Retirement

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sstterry

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Assuming ss benefit of $1800 month at 70 and born in 1962 collect 56.5%
1800 m at 70 x 56.5% = 1017 month at 62

1800 m x 12 = 21,600 yr age 70
1017 m x 12 = 12,204 yr age 62
62 + 18 = 80
12,204 x 18 yrs = 219,672
starting at 62 at 12,204 yr = 219,672 collected by age 80
starting at 70 at 21,600 yr = 216,000 collected by age 80
12,204 x 19 yrs = 231,876 at 81
21,600 x 11 yrs = 237,600 at 81

breakeven = approximately age 80 yrs 8 months
check your ss statement to do your own calculations
And don't forget if you start collecting before your FRA, there is a limit on your total income and if you exceed that amount they deduct it from your benefit until you reach FRA. You eventually get it back, but it is overtime.
 

greybeard

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And don't forget if you start collecting before your FRA, there is a limit on your total income and if you exceed that amount they deduct it from your benefit until you reach FRA. You eventually get it back, but it is overtime.
Doubletime on holidays?
 

1982vett

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And don't forget if you start collecting before your FRA, there is a limit on your total income and if you exceed that amount they deduct it from your benefit until you reach FRA. You eventually get it back, but it is overtime.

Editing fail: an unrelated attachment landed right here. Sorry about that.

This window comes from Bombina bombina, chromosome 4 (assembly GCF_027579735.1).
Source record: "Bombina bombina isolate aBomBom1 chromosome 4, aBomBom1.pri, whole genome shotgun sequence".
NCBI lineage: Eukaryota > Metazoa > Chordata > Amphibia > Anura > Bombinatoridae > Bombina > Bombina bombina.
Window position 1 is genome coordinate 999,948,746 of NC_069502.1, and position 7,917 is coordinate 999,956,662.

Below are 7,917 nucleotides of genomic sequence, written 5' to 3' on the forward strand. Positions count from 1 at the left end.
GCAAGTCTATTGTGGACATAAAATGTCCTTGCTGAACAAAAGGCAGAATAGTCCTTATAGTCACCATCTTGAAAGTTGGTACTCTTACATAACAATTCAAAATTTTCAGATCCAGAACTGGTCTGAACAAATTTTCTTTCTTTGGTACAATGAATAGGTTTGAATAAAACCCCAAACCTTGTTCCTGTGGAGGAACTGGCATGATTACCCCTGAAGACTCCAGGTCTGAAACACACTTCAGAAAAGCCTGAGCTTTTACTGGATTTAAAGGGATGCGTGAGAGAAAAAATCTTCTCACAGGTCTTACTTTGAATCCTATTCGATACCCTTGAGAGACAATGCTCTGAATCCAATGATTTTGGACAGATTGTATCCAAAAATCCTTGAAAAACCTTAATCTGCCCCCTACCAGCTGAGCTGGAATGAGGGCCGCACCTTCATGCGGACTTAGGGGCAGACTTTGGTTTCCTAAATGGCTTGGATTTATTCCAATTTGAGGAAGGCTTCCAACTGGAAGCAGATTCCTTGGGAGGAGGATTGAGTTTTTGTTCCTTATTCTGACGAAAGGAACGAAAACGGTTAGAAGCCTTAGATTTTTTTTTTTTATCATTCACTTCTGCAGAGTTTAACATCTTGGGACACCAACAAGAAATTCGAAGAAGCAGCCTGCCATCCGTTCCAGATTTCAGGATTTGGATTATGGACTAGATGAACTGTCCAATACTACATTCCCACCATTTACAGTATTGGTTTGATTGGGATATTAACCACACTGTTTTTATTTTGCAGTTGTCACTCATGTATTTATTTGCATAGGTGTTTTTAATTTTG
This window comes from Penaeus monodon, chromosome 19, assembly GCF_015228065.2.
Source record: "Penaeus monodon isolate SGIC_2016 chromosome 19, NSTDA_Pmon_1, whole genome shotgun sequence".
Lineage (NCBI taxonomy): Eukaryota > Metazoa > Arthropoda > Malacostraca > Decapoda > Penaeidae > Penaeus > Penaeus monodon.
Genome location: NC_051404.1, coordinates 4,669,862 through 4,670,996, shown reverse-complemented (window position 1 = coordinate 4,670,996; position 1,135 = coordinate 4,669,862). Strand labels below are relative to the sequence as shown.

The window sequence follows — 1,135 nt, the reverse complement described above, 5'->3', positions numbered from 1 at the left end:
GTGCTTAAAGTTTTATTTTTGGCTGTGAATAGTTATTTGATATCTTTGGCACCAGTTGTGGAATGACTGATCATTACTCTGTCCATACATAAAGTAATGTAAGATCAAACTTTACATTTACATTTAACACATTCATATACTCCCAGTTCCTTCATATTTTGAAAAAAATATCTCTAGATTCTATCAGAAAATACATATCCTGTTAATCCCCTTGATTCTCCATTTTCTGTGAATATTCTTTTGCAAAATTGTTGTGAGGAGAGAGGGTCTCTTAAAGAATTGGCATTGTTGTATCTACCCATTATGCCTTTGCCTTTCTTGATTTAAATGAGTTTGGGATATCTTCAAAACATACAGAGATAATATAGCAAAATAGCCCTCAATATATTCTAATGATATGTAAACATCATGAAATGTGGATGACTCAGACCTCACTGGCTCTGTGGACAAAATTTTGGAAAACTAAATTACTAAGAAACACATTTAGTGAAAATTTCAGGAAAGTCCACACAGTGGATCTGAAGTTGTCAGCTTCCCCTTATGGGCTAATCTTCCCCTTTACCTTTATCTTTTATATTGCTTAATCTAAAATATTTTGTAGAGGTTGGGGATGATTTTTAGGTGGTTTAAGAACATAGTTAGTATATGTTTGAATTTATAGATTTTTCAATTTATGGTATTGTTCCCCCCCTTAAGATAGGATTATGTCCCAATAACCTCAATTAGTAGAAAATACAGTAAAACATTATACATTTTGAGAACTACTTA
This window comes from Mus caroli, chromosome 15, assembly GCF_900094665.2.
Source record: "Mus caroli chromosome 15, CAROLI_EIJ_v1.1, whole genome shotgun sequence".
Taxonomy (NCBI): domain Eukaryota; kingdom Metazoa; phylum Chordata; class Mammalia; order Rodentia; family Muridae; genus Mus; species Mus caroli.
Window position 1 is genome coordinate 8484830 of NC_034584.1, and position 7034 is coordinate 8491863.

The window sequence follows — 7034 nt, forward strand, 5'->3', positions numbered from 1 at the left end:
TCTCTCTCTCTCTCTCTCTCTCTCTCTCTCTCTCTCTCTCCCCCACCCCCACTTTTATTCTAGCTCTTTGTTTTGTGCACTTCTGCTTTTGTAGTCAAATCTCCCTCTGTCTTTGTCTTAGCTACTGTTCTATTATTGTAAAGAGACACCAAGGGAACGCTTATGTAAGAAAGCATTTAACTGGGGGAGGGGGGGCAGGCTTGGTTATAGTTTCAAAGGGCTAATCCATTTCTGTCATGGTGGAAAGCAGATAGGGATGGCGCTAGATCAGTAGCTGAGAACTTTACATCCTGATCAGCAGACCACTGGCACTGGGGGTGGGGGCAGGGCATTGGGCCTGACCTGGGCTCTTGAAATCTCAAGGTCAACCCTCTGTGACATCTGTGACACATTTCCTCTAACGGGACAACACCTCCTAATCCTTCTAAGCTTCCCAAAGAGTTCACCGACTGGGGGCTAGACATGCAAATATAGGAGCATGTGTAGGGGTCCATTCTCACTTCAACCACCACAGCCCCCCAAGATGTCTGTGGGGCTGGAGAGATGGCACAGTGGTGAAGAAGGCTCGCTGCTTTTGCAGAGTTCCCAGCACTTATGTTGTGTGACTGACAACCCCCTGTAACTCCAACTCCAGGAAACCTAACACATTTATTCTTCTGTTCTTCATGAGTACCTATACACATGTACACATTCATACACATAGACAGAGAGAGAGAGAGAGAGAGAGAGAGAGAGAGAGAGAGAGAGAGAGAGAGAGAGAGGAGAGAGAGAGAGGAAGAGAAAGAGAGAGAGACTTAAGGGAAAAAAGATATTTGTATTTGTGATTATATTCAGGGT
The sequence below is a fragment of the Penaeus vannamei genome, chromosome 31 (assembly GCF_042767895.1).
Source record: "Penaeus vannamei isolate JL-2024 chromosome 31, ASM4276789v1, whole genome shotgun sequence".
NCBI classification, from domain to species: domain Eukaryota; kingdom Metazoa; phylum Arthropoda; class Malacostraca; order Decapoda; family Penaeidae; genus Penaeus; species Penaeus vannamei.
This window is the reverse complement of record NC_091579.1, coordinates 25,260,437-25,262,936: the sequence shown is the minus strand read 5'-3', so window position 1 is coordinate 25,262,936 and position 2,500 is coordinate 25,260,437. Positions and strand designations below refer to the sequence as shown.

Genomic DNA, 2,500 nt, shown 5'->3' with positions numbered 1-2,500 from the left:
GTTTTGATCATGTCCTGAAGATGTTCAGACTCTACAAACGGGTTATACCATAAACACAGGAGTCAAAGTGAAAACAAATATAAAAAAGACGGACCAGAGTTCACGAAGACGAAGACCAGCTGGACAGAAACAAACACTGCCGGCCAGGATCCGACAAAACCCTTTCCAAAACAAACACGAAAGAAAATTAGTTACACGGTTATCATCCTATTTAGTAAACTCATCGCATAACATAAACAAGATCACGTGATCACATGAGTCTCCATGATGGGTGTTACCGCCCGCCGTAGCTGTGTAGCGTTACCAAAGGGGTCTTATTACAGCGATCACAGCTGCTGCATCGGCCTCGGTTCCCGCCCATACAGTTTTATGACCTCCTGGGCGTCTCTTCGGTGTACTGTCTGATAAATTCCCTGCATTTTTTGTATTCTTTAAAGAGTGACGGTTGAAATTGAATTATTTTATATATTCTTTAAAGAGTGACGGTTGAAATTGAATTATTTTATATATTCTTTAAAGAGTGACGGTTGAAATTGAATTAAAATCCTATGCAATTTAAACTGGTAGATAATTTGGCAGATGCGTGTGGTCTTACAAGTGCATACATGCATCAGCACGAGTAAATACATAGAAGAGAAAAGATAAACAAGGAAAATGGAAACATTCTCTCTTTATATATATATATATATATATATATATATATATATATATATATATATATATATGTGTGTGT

What no one is taking into consideration is investment gains. Taking SS early let’s my my investment portfolio grow. At the moment it’s growing faster than it would by delaying. Taking SS early keeps me from dipping into our Roth accounts. Those funds continue to grow tax free. If I take money out of our Traditional IRA’s I’m paying ordinary income tax on it. For me, some of SS is taxable, but all funds pulled from a Traditional IRA is taxable. Another tool available to me this year since I’m not “forced” to use IRA funds to meet living expenses is to convert some of it to a Roth thus avoiding future (as of now) taxes. Until last year our taxable investment funds were depleted. It now holds our “emergency” funds from an asset sold so taxable gains/loss is back in play.

So, there isn’t a “one fits all” reason to take or not to take early. It varies with each recipient and their financial and health situation weigh heavy on the decision.
 

Son of Butch

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What no one is taking into consideration is investment gains. Taking SS early let’s my investment portfolio grow. Taking SS early keeps me from dipping into our Roth accounts.
So, there isn’t a “one fits all” reason to take or not to take early.
Avoiding withdrawal from a Roth IRA is a big deal.
Delaying, increases ss benefits 0.39 - 0.5% per month = 4.7-6% per year
less in the early years and 6% in the later years.
If filing early allows you to grow Roth IRA more than that you're ahead.

SS rules change and usually not to your advantage.
In the good ole days, my sister was able to file at 62 while her husband worked to 70 and then file on his benefits for full retirement when he retired.
But ss rule change has eliminated that option.
 
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Stocker Steve